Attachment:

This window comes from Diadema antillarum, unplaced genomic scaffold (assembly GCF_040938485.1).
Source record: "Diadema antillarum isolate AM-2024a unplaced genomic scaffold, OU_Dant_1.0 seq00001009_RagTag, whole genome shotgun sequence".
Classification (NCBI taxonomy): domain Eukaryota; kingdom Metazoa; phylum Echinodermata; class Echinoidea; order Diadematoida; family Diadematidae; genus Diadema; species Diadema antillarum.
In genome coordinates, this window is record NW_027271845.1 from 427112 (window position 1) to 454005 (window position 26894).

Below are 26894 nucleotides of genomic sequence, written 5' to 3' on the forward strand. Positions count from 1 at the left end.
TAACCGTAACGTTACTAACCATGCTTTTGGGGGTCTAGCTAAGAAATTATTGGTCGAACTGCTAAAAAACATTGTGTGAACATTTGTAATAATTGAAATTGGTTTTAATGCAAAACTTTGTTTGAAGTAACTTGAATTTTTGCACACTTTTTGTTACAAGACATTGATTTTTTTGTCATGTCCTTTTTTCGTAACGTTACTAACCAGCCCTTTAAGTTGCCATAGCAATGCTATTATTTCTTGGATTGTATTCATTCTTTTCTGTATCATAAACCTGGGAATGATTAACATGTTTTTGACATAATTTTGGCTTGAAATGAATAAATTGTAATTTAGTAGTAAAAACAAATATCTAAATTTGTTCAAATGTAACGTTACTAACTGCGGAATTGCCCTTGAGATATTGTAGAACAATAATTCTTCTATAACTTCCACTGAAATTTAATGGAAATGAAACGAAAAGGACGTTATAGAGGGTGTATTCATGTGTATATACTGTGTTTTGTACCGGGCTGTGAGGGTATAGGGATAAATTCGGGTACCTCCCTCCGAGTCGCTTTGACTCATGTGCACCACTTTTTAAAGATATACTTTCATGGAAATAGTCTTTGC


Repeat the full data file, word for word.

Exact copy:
This window comes from Diadema antillarum, unplaced genomic scaffold (assembly GCF_040938485.1).
Source record: "Diadema antillarum isolate AM-2024a unplaced genomic scaffold, OU_Dant_1.0 seq00001009_RagTag, whole genome shotgun sequence".
Classification (NCBI taxonomy): domain Eukaryota; kingdom Metazoa; phylum Echinodermata; class Echinoidea; order Diadematoida; family Diadematidae; genus Diadema; species Diadema antillarum.
In genome coordinates, this window is record NW_027271845.1 from 427112 (window position 1) to 454005 (window position 26894).

Below are 26894 nucleotides of genomic sequence, written 5' to 3' on the forward strand. Positions count from 1 at the left end.
TAACCGTAACGTTACTAACCATGCTTTTGGGGGTCTAGCTAAGAAATTATTGGTCGAACTGCTAAAAAACATTGTGTGAACATTTGTAATAATTGAAATTGGTTTTAATGCAAAACTTTGTTTGAAGTAACTTGAATTTTTGCACACTTTTTGTTACAAGACATTGATTTTTTTGTCATGTCCTTTTTTCGTAACGTTACTAACCAGCCCTTTAAGTTGCCATAGCAATGCTATTATTTCTTGGATTGTATTCATTCTTTTCTGTATCATAAACCTGGGAATGATTAACATGTTTTTGACATAATTTTGGCTTGAAATGAATAAATTGTAATTTAGTAGTAAAAACAAATATCTAAATTTGTTCAAATGTAACGTTACTAACTGCGGAATTGCCCTTGAGATATTGTAGAACAATAATTCTTCTATAACTTCCACTGAAATTTAATGGAAATGAAACGAAAAGGACGTTATAGAGGGTGTATTCATGTGTATATACTGTGTTTTGTACCGGGCTGTGAGGGTATAGGGATAAATTCGGGTACCTCCCTCCGAGTCGCTTTGACTCATGTGCACCACTTTTTAAAGATATACTTTCATGGAAATAGTCTTTGC